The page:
Brigette Wendy May 12, 2021 Spreadsheet
Spreadsheets such as Microsoft Excel are well suited to tasks involving the manipulation of small amounts of related data. Working out a budget, producing visual reports, organizing lists and calculations that involve many variables are all tasks well suited to a spreadsheet. There are some data related tasks however that spreadsheets such as Microsoft Excel are not suited for. Tasks involving the processing and combination of large sets of data for example are generally not well suited to spreadsheets. There is another technology with a long history and theoretical background that specializes in these sorts of tasks. That technology is relational databases. The most common way people insert data into and extract data from relational databases is via the language of Structured Query Language.
In a well-designed spreadsheet, any output can be calculated from the raw data. However, that‘s not always enough. Sometimes the output is fixed and the raw data is variable. Let‘s say you run an investment company and want to offer your clients a fixed return. An Excel expert could create a very complex model to calculate the likely return on investments over a fixed period. You could then calculate the internal rate of return being offered to clients. The problem is that you‘re not interested in the return offered to clients; that is, after all, fixed. Instead you‘re concerned with how much money you expect to draw from the investment fund, whilst still offering your investors a satisfactory return. If you have $1 and owe investors a quarter, you can calculate your profits using a simple formula.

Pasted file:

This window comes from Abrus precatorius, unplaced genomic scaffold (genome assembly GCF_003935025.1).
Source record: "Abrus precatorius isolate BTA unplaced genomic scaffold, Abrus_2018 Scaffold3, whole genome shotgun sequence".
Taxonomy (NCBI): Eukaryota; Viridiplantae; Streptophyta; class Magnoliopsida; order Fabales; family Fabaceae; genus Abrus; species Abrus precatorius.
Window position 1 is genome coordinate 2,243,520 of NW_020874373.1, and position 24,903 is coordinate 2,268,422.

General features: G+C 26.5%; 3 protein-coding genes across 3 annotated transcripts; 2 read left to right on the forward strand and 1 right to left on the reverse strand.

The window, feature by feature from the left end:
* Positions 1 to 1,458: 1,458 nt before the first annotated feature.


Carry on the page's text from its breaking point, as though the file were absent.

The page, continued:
These common complaints with Microsoft Excel filtering are heard time and time again by engineers, accountants, management consultants, bankers and finance professionals who work with data in Excel spreadsheets on a daily basis. Many spreadsheet users including financial modellers (who seem to be leading the charge) are turning towards Excel Add-ins and software tools that plug into Microsoft Excel to help them improve the in-built filtering logic of Microsoft Excel and thus analyse certain data sets quickly and easily.
Given this data set imagine trying to find out which Fridays you were busy at an appointment at noon while your partner was also busy at an appointment at noon and the descriptions of both of your appointments contained the phrase down town. If you are not familiar with relational databases and SQL it might surprise you to know that the question can be answered by a single simple SQL query. The database and SQL don‘t have it all their own way however. Spreadsheets come in to their own for tasks that benefit from a visual representation. Traditionally databases do not provide a visual way to browse the data in tables without explicitly requesting data.
When Microsoft Excel is used to manipulate, store and analyse data it can become extremely difficult to manage, let alone efficiently work to produce any meaningful insights. This is because with data sets large and small, the data must be meaningful, logical, structured, internally consistent and clean. This holds true regardless of whether the data has been imported into excel from another system or manually entered. In this computing age, most people know that for any data set to be useable it must first be relatively structured and clean. A spreadsheet and its table layout naturally encourages data to be somewhat structured, however ensuring data is clean is also difficult.
Lester‘s temporary office at the Factory was glassed on all sides, and surrounded by the sights, sounds, searing temperatures, and smells of the smelting and pouring areas. Originally, the cubbyhole had been used for storing coal and coke until the plant converted to gas-fired furnaces in the mid-‘50s. Over the next three decades a succession of plant superintendents used the room to boink their secretaries, which necessitated its windows being painted a squalid olive drab. During 10 years of performing this chore every six months, Lester had scraped two panes clear, so now he could gaze into the murky, smoky, smelly pit outside as he waited for the grinding computer and clackety printer to spit out a stream of spreadsheets.
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